Our Spring Survey will be an all day affair. We will head out in teams to survey the roads and trails for animal tracks, then come back in to share our discoveries with one another. Each team will be led by an experienced wildlife tracker, certified in Track & Sign identification. In past years, conditions during our spring surveys have ranged from completely bare ground to several inches of fresh snow. Either way, Cedar Creek offers great substrate for getting a window into the lives of the wildlife living on the reserve. With the bison enclosure still vacant for the season, we have a broader range of places we can roam. Who knows what we will find? Here is the schedule for the day:

9:00am    Gathering at Lindman Center
9:30am    Tracking teams leave for the field
~3:00pm  Return from the field for sharing, mapping and debriefing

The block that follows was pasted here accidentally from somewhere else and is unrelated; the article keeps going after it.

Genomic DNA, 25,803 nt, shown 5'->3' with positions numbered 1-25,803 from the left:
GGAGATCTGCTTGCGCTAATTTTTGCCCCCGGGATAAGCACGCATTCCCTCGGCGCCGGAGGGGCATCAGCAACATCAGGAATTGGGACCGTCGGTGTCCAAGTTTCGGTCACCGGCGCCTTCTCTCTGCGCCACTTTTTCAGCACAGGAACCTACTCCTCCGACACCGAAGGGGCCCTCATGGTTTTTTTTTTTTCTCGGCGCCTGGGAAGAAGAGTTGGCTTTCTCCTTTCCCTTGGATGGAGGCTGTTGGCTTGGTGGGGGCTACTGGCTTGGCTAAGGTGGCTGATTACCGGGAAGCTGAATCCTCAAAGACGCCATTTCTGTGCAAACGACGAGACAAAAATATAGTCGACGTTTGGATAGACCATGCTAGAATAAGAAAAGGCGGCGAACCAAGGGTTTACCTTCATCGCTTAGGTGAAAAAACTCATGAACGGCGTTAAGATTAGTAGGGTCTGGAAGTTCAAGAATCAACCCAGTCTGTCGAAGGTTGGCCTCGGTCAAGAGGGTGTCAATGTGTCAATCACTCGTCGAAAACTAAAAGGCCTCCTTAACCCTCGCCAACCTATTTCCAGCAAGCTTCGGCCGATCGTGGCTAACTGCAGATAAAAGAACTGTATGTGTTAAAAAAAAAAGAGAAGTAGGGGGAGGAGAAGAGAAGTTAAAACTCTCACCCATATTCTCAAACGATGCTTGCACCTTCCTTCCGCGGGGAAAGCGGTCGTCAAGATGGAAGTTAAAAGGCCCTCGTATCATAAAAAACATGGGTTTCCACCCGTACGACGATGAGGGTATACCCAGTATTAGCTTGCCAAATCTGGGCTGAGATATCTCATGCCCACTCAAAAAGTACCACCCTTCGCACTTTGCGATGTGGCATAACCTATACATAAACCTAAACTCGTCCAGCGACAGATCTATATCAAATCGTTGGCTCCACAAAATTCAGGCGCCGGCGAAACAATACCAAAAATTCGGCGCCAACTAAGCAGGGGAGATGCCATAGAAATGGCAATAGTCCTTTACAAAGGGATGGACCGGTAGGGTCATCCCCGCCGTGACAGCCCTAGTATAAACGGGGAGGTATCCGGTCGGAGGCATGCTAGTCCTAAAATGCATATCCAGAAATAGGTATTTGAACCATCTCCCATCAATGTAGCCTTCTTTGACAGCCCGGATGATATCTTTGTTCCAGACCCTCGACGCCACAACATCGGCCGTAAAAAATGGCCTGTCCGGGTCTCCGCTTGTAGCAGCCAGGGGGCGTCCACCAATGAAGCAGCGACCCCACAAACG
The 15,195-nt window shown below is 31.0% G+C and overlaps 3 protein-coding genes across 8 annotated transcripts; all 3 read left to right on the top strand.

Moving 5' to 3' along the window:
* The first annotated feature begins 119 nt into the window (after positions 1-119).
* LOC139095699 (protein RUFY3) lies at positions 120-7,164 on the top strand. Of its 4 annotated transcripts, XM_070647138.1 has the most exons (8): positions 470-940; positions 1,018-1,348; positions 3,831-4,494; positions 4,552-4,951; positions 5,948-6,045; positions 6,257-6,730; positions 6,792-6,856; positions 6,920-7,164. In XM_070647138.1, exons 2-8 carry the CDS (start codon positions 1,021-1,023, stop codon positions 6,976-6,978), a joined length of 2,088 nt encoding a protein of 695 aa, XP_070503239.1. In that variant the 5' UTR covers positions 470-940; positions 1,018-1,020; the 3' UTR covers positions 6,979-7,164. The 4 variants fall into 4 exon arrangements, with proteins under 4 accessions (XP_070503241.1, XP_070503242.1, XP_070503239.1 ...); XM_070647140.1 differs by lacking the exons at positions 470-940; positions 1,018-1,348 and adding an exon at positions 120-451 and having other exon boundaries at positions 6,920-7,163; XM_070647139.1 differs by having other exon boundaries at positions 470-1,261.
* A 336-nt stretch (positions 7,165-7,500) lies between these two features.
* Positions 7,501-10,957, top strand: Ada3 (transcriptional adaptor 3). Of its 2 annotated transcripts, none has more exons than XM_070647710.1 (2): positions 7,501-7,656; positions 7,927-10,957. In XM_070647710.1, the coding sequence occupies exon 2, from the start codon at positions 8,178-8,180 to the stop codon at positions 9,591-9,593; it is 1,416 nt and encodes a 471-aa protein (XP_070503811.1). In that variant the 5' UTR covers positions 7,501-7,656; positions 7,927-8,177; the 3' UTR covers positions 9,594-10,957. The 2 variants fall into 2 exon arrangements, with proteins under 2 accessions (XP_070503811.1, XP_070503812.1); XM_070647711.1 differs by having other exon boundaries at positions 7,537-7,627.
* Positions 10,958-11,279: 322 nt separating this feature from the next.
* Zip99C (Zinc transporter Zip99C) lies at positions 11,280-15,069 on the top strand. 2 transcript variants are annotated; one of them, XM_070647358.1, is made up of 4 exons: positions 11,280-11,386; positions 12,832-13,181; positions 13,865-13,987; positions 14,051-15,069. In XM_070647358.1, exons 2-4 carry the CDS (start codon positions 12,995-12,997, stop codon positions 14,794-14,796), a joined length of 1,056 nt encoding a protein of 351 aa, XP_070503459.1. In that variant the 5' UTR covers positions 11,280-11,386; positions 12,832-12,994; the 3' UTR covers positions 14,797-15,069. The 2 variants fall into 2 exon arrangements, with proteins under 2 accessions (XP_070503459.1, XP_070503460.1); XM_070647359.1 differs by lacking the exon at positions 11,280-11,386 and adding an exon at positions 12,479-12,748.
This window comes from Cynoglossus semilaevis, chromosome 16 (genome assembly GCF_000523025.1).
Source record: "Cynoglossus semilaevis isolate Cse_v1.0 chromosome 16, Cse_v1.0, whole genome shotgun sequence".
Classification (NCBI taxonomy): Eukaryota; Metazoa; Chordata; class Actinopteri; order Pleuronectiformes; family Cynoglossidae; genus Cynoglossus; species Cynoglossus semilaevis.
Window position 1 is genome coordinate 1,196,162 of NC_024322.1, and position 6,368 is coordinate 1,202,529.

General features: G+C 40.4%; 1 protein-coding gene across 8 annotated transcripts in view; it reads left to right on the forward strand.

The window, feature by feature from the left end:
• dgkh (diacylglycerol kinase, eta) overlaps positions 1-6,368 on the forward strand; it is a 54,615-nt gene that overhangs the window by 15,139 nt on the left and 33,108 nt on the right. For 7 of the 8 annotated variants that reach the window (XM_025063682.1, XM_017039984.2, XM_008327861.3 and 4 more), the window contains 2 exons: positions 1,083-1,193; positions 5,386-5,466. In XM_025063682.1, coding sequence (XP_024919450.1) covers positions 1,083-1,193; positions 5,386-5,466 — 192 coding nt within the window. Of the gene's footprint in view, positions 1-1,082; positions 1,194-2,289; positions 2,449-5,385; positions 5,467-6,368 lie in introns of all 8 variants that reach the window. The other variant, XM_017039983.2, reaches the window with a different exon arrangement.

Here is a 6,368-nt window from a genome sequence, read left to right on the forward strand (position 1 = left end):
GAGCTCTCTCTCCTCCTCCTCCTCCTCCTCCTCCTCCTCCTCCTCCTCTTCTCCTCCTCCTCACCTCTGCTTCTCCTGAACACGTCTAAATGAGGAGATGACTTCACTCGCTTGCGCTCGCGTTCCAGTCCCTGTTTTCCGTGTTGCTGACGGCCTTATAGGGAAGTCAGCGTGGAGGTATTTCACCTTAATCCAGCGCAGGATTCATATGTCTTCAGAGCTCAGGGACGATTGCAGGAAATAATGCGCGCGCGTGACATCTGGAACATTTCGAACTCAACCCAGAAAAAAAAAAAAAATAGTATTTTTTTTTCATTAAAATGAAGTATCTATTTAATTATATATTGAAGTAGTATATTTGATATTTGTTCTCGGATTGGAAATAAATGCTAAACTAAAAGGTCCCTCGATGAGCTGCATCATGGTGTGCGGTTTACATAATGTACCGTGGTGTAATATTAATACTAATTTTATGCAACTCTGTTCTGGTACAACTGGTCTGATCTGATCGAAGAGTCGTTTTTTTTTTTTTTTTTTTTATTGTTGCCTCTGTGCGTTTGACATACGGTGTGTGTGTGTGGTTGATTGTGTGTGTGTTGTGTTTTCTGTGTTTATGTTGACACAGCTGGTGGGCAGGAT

4:30pm    Complete


Bring your own lunches and snacks. Weather permitting, some teams may eat lunch in the field. Cedar Creek will provide coffee and snacks in the morning.


New to Tracking?

Trackers, naturalists and enthusiasts of all levels are welcome to take part in our surveys--and having some experience with track and sign interpretation is definitely helpful. If you are new to wildlife tracking and would like to learn a bit about it before joining us for a survey, join us for Tracking Club on March 15 at Ft. Snelling State Park. Get all the details here.


Registration

Registration is required. To register, email Jonathan Poppele <poppele@umn.edu> or use our contact form.

Use this link to add the event to a Google Calendar.


Want to Carpool?